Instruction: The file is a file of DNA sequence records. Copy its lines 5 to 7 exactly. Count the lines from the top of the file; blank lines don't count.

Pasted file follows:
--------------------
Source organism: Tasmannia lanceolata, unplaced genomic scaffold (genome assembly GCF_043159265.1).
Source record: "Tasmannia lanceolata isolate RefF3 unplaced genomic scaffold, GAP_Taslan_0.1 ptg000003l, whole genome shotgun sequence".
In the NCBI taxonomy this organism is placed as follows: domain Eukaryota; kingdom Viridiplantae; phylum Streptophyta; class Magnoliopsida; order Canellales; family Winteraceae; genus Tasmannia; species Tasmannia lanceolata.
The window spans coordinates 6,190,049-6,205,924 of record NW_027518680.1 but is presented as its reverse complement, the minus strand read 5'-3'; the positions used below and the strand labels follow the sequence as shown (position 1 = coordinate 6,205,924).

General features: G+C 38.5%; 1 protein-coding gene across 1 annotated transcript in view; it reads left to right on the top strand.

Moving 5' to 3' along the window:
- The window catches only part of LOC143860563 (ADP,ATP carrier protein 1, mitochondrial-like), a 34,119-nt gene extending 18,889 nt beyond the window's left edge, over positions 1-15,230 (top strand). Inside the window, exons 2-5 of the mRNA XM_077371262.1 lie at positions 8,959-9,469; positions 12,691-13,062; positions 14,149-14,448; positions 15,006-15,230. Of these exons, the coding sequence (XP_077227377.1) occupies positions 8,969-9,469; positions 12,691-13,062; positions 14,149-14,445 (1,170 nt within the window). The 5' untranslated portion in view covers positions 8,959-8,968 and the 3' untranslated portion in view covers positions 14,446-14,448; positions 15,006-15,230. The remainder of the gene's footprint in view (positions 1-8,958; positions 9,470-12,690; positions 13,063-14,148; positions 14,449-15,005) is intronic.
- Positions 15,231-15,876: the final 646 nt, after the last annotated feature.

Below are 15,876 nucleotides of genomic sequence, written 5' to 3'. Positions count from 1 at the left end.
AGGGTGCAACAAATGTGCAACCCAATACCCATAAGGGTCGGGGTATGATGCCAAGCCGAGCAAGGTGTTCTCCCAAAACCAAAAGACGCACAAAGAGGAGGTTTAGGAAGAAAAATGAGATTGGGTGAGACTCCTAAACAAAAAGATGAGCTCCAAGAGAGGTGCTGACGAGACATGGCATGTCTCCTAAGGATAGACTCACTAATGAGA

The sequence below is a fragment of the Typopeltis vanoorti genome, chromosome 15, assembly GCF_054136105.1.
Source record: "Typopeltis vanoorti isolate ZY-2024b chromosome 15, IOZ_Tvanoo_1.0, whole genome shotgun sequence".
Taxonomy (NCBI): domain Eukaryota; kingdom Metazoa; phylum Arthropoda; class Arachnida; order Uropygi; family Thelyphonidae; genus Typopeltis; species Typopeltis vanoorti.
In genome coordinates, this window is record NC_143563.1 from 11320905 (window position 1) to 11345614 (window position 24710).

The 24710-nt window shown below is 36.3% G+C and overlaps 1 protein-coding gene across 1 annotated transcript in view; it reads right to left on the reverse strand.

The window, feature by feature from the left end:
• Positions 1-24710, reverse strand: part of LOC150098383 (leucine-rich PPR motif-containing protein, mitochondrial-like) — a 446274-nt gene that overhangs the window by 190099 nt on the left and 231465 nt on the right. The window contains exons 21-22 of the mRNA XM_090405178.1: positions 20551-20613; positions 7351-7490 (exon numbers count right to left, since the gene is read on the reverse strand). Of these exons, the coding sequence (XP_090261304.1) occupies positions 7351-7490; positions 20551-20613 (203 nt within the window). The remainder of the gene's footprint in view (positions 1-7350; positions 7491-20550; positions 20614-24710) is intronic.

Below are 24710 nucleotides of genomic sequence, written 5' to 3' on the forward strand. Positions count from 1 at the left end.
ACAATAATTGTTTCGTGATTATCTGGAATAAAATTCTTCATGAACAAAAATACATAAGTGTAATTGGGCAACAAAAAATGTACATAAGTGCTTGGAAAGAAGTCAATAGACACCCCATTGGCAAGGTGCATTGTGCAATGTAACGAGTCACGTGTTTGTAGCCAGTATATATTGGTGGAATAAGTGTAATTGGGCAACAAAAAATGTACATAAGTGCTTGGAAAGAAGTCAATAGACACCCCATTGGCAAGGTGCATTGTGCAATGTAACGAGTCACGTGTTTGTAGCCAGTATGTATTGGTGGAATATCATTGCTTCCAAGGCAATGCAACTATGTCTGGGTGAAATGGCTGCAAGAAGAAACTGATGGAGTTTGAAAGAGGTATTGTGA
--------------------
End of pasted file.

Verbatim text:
General features: G+C 38.5%; 1 protein-coding gene across 1 annotated transcript in view; it reads left to right on the top strand.

Moving 5' to 3' along the window:
- The window catches only part of LOC143860563 (ADP,ATP carrier protein 1, mitochondrial-like), a 34,119-nt gene extending 18,889 nt beyond the window's left edge, over positions 1-15,230 (top strand). Inside the window, exons 2-5 of the mRNA XM_077371262.1 lie at positions 8,959-9,469; positions 12,691-13,062; positions 14,149-14,448; positions 15,006-15,230. Of these exons, the coding sequence (XP_077227377.1) occupies positions 8,969-9,469; positions 12,691-13,062; positions 14,149-14,445 (1,170 nt within the window). The 5' untranslated portion in view covers positions 8,959-8,968 and the 3' untranslated portion in view covers positions 14,446-14,448; positions 15,006-15,230. The remainder of the gene's footprint in view (positions 1-8,958; positions 9,470-12,690; positions 13,063-14,148; positions 14,449-15,005) is intronic.